Participants join online ESEA flexibility forum

A small, but engaged group of Maine residents signed into an online conference room on Dec. 13 to discuss Elementary and Secondary Education Act flexibility with Education Commissioner Stephen Bowen and share their ideas.

Below is a summary of the feedback they offered:

  • No Child Left Behind (NCLB) is tied in to the receipt of federal funds. Would Maine be obligated to comply with NCLB requirements if it declined to accept those federal funds?
  • Maine has many students who move from district to district during the school year, and are left behind when they begin school in a new setting. They pose a challenge for teachers; that challenge is reflected in school-wide measures of success and accountability. This is a good reason for a statewide core curriculum.
  • How has pay-for-performance figured into the discussion about ESEA flexibility? Has Maine culled ideas from Race to the Top plans regarding pay-for-performance?
  • Maine’s Career and Technical Education programs are strong, and should be figured into the ESEA flexibility request. The comprehensive school model, where students transfer seamlessly between conventional and CTE classes, is especially good.
  • Encouragement to go ahead with the flexibility request. How can ESEA flexibility request advance attempt to spread customized learning?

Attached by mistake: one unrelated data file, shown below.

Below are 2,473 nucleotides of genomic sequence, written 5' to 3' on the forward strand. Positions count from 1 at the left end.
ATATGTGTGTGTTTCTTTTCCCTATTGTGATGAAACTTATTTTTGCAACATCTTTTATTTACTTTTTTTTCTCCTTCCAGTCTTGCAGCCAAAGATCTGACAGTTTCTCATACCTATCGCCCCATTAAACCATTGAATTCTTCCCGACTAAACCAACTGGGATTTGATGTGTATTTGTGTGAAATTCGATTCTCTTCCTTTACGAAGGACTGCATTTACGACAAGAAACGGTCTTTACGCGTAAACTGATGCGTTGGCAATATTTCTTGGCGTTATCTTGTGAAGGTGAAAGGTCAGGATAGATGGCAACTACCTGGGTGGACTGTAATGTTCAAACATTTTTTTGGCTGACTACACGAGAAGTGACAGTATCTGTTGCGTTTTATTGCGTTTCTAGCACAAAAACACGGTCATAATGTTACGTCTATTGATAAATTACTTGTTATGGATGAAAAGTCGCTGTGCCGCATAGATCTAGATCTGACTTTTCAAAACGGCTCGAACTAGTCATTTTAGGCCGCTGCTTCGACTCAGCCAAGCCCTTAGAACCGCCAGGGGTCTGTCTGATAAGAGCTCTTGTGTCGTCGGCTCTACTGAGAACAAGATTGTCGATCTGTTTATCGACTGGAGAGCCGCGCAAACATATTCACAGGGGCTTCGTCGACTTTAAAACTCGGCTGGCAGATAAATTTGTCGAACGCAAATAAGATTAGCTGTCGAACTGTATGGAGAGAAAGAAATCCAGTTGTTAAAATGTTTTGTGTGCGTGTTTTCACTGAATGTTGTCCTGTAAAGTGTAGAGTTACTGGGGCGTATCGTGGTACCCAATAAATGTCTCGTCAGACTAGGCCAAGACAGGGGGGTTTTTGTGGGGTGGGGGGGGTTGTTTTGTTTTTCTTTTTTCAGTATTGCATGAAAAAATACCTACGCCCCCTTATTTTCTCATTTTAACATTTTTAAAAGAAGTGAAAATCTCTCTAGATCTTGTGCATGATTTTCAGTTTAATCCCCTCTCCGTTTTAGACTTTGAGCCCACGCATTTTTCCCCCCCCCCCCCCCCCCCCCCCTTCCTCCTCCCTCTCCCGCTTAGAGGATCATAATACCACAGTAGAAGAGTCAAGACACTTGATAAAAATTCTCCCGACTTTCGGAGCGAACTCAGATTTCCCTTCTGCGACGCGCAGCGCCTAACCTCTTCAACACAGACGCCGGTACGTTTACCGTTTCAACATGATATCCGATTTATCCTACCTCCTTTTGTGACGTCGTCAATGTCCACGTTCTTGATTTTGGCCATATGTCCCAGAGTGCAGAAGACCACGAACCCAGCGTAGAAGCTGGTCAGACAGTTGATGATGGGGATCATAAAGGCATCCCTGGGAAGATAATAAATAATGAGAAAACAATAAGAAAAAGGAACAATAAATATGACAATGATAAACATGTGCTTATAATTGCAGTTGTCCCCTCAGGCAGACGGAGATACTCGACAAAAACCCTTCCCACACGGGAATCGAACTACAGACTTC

• Is there any way to tie existing teaching standards and accountability structure into the certification process?
  • Hesitation to endorse additional testing, but if student learning is to be measured, we need to compare “apples to apples.” This means student growth throughout the school year, fall to spring, not comparing this year’s third-grade students to last year’s.
  • Could scholarship on the part of a teacher be an indicator of effective teaching? If a teacher has an idea about teaching math, geography, etc., publish an article and influence other teachers, that’s probably an indicator of good teaching.
  • Students and families with limited English proficiency need a meaningful way to share their opinions in this process.

Have your say

  • Visit Maine DOE’s ESEA Flexibility Web Page. Stay on top of developments as Maine DOE crafts the state’s request to the federal government for ESEA flexibility. Learn about opportunities to offer your input.
  • Take the Survey. This 10-question survey asks for your thoughts on measuring school and teacher effectiveness, rewarding school success and helping schools improve. Survey closes Dec. 23 at 5 p.m.
  • Join the Discussion. Visit the Maine DOE Newsroom to share your thoughts in an ongoing online discussion about a new accountability and recognition system for the state’s schools.
  • Stay Informed. Receive the weekly Commissioner’s Update from the Department of Education to stay on top of news on ESEA flexibility and other topics in Maine education.

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